When O.J. Didn't Have His Game Face

New York Magazine, July 24, 1995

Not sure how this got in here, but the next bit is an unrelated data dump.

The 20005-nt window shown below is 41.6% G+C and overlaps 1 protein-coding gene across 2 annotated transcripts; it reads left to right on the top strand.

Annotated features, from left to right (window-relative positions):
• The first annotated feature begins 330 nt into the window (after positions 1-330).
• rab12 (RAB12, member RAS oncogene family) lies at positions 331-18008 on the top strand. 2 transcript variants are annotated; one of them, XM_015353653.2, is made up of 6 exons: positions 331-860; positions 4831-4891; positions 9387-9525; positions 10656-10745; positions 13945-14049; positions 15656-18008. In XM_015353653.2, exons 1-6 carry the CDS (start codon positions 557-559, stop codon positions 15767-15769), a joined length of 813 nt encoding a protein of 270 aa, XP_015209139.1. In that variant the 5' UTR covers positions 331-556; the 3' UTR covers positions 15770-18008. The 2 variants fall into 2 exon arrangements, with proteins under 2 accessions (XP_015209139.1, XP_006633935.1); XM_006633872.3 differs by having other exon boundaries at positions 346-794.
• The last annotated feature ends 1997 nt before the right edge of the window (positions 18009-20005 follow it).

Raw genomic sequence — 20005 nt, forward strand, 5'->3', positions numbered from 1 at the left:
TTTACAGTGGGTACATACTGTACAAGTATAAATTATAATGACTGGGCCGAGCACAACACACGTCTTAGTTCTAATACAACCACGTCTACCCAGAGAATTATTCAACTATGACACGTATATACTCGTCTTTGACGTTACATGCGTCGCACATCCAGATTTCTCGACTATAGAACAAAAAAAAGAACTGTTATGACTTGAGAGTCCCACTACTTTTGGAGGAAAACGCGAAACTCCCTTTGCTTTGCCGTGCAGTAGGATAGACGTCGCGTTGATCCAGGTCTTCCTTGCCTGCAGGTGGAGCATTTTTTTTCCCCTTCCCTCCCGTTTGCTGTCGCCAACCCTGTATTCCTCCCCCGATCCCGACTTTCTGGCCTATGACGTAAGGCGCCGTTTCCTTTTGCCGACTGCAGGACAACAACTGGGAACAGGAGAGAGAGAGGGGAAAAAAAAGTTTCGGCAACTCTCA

Did 0. J. Simpson murder Nicole Simpson and Ron Goldman as a result of a chronic steroid addiction? The evidence for this theory - strangely overlooked by both the prosecution and defense - is compelling. According to a confidante of A. C. Cowlings, Simpson began abusing anabolic steroids during his football career and has been taking cortisone for pain ever since. If Simpson were indeed addicted to these drugs, it would help explain how a genial and popular man could have violently murdered two people. According to Harvard Medical School forensic psychiatrist Dr. Harold Bursztajn, abuse of these drugs is known to cause sudden bouts of violence and amnesia. Even stopping the medicine abruptly, Bursztajn points out, may result in "depression, paranoia, and fluctuating psychotic breaks." Though the LAPD lab tested Simpson's blood for eight substances including cocaine and heroin, it concedes it never tested for steroids. Says Dr. Bursztajn: "Longtime steroid use or abuse can't be found unless you test for it specifically." But evidence of Simpson's possible drug problem shows up in much of the trial testimony. Limo driver Allan Park testified that Simpson was "hot" and demanded both air-conditioning and open windows on the way to the airport the night of the murders even though it was a mild evening. Cortisone abuse, according to experts, often causes excessive sweating. On the flight to Chicago, Simpson went to the bathroom every fifteen minutes, a flight attendant later reported to the police. "Even if he had stopped using steroids abruptly, he would pee and pee and drink and drink [water]," says Dr. Bursztajn. And finally, on the evening of the Bronco "chase," defense lawyer Robert Shapiro called in steroid specialist Dr. Robert Huizenga when Simpson was feared suicidal. Since then, the former L.A. Raiders team doctor has been Simpson's personal physician.